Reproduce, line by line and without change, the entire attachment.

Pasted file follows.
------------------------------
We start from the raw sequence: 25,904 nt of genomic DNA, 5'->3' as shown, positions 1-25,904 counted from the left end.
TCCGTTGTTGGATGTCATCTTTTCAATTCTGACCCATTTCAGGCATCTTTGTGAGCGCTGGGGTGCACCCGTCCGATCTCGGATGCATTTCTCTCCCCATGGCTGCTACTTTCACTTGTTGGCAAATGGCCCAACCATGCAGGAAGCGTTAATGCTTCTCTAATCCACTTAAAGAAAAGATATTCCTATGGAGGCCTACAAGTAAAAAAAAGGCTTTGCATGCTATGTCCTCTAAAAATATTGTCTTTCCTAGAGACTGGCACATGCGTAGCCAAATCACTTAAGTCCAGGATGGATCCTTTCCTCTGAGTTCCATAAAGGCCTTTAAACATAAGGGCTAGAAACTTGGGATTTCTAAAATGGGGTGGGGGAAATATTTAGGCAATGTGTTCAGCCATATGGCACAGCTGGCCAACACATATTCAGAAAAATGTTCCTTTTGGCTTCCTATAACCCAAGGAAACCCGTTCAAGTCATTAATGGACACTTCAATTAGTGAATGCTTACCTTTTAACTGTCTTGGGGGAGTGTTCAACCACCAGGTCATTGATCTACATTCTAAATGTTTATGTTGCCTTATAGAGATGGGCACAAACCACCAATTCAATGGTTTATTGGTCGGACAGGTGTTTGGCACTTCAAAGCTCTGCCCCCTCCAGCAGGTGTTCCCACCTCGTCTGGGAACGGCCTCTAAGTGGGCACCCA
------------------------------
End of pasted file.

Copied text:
We start from the raw sequence: 25,904 nt of genomic DNA, 5'->3' as shown, positions 1-25,904 counted from the left end.
TCCGTTGTTGGATGTCATCTTTTCAATTCTGACCCATTTCAGGCATCTTTGTGAGCGCTGGGGTGCACCCGTCCGATCTCGGATGCATTTCTCTCCCCATGGCTGCTACTTTCACTTGTTGGCAAATGGCCCAACCATGCAGGAAGCGTTAATGCTTCTCTAATCCACTTAAAGAAAAGATATTCCTATGGAGGCCTACAAGTAAAAAAAAGGCTTTGCATGCTATGTCCTCTAAAAATATTGTCTTTCCTAGAGACTGGCACATGCGTAGCCAAATCACTTAAGTCCAGGATGGATCCTTTCCTCTGAGTTCCATAAAGGCCTTTAAACATAAGGGCTAGAAACTTGGGATTTCTAAAATGGGGTGGGGGAAATATTTAGGCAATGTGTTCAGCCATATGGCACAGCTGGCCAACACATATTCAGAAAAATGTTCCTTTTGGCTTCCTATAACCCAAGGAAACCCGTTCAAGTCATTAATGGACACTTCAATTAGTGAATGCTTACCTTTTAACTGTCTTGGGGGAGTGTTCAACCACCAGGTCATTGATCTACATTCTAAATGTTTATGTTGCCTTATAGAGATGGGCACAAACCACCAATTCAATGGTTTATTGGTCGGACAGGTGTTTGGCACTTCAAAGCTCTGCCCCCTCCAGCAGGTGTTCCCACCTCGTCTGGGAACGGCCTCTAAGTGGGCACCCA